Stewart, Endya B.
School Structural Characteristics, Student Effort, Peer Associations, and Parental Involvement: The Influence of School- and Individual-Level Factors on Academic Achievement
Florida State University
Examines the extent to which individual-level and school structural variables are predictors of academic achievement among a sample of 10th grade students abstracted from the National Educational Longitudinal Study database.
Journal Name or Institutional Affiliation:
Education and Urban Society
Vol. 40, No. 2, pp. 179-204
- Individual-Level Model:
- Students who display higher levels of effort in their schooling, as measured by school attachment (.15) and school commitment (.19), have higher GPAs. Furthermore, associations with positive peers (.09) and parent–child discussion (.08) were significant predictors.
- Family SES (.06) was also significantly and positively related to self-reported GPA.
- Contrary to expectations, school involvement was not significantly related to GPA. Also, parental school involvement was not significantly related to GPA.
- Individual-level characteristics accounted for about 47.6% of the within-school variance in GPA.
- Between-School Model:
- After controlling for individual-level variables, only one of the six school structural variables had a significant effect on GPA: school cohesion (.22).
- Surprisingly, school poverty, proportion non-White, school location, school size, and school social problems were not significantly associated with average GPA when school cohesion and individual level predictors were taken into account.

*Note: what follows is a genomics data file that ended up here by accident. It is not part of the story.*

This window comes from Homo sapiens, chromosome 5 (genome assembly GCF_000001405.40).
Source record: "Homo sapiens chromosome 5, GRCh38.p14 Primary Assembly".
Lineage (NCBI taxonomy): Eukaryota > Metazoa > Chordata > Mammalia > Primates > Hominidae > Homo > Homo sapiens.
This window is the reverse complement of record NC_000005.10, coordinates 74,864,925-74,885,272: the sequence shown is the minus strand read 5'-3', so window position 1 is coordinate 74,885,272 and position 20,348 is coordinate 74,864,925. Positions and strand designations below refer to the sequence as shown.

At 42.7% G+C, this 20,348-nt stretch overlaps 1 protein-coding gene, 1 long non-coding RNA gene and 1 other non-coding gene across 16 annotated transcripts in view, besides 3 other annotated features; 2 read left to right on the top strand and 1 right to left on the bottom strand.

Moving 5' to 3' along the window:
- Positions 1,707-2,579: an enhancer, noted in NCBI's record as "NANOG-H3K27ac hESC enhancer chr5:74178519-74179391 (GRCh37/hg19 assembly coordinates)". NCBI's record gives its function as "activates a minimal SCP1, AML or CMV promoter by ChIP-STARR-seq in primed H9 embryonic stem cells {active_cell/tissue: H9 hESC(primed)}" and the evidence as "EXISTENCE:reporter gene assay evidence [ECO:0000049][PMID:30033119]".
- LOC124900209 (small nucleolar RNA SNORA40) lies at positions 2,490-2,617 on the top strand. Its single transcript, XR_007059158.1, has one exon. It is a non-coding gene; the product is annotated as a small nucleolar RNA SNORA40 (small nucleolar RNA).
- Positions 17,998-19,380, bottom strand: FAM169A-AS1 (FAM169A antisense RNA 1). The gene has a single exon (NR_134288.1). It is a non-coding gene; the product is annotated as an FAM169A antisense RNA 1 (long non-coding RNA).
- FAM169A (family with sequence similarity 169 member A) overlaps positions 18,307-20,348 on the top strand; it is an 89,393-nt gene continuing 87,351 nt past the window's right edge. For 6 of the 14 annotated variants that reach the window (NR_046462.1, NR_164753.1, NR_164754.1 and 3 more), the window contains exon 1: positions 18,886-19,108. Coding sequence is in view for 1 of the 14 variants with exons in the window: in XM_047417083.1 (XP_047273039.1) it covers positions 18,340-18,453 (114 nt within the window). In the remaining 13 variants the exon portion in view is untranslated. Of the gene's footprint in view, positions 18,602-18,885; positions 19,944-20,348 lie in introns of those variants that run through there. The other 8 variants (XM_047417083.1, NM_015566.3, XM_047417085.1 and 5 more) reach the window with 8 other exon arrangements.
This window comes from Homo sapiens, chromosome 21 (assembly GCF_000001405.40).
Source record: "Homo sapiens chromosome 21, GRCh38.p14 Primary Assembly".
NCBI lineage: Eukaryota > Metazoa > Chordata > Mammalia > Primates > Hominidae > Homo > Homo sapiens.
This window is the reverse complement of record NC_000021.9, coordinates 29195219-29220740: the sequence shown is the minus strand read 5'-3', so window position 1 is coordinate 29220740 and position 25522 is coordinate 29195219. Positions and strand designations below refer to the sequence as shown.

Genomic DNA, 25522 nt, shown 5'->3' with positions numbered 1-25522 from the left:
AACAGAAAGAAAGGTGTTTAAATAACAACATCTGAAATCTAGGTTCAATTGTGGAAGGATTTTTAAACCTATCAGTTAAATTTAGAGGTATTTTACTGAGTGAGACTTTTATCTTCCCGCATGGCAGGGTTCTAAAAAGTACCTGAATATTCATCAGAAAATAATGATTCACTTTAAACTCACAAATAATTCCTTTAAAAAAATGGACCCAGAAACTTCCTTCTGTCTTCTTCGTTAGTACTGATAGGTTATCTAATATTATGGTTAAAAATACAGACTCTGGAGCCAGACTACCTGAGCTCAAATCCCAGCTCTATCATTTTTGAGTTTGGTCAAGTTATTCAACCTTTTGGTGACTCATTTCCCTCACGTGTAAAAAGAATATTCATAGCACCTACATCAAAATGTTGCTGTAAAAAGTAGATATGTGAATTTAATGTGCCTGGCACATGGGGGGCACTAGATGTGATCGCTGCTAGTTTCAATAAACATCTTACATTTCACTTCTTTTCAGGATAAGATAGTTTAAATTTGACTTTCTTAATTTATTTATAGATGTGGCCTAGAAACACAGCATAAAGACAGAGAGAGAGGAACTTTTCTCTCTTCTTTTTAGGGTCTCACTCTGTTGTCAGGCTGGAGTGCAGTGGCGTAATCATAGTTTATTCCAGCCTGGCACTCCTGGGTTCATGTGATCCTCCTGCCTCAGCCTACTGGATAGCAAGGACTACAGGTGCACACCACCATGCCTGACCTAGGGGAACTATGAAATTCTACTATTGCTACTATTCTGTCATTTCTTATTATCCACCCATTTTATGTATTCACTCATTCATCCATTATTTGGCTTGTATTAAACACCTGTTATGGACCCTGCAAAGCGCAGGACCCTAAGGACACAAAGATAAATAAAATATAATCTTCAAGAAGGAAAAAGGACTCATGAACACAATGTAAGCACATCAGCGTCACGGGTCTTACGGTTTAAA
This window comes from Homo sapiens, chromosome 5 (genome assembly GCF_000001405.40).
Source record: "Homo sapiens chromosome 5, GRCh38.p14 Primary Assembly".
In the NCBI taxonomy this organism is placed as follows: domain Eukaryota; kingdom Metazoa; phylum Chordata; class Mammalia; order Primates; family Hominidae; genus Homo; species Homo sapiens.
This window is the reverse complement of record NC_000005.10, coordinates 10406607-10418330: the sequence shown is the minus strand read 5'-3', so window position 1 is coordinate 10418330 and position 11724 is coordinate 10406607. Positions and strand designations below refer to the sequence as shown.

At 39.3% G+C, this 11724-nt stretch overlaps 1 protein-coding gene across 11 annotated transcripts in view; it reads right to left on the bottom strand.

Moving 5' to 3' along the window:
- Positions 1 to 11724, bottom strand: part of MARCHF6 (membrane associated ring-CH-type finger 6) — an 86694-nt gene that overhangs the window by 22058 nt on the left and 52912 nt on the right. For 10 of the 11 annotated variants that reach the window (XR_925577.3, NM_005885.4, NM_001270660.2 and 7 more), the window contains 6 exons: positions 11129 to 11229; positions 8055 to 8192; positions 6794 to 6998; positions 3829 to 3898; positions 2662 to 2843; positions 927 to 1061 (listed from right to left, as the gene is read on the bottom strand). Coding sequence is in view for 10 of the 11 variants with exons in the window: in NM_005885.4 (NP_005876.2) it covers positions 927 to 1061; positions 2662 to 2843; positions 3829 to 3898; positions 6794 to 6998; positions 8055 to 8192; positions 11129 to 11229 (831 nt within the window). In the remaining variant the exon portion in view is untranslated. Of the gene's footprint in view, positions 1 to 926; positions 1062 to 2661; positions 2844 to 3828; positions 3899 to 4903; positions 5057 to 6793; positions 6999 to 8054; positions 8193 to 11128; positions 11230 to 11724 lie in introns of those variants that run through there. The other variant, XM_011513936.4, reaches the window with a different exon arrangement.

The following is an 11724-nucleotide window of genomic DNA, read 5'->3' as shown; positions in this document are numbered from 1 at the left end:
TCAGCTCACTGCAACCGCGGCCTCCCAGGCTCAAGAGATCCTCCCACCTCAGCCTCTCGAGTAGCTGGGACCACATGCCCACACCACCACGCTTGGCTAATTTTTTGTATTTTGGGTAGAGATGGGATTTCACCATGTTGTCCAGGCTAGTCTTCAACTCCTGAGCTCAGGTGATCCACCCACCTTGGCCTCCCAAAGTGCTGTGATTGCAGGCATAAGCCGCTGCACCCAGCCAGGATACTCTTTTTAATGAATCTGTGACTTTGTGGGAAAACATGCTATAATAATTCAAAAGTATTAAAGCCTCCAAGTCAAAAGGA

Journal Article Empirical Research
Academic Achievement, Race, Racial Composition, SES, SES Composition, Student Characteristics
Secondary Survey Data
Method of Analysis:
Unit of Analysis:
- Data were abstracted from the second wave (1990) of the NELS, a comprehensive national probability study of students, teachers, schools, and families designed and funded by the National Center for Education Statistics (NCES).
- Sample includes 11,999 students nested within 715 high schools.
- African Americans were the largest minority group in the sample (12.0%), followed by Latinos (9.6%), Asians (7.2%), and Native Americans (1.2%). White students made up 70% of the sample.
- DV: Academic achievement (measured by self-reported current grades in math, English, history, and science)
- IV: School attachment, school commitment, school involvement, association with positive peers, parent-child discussions, family structure, gender, ethnicity, family SES, school size, school social problems, school cohesion, proportion non-White, school poverty (measured as proportion of students receiving free or reduced-price lunch)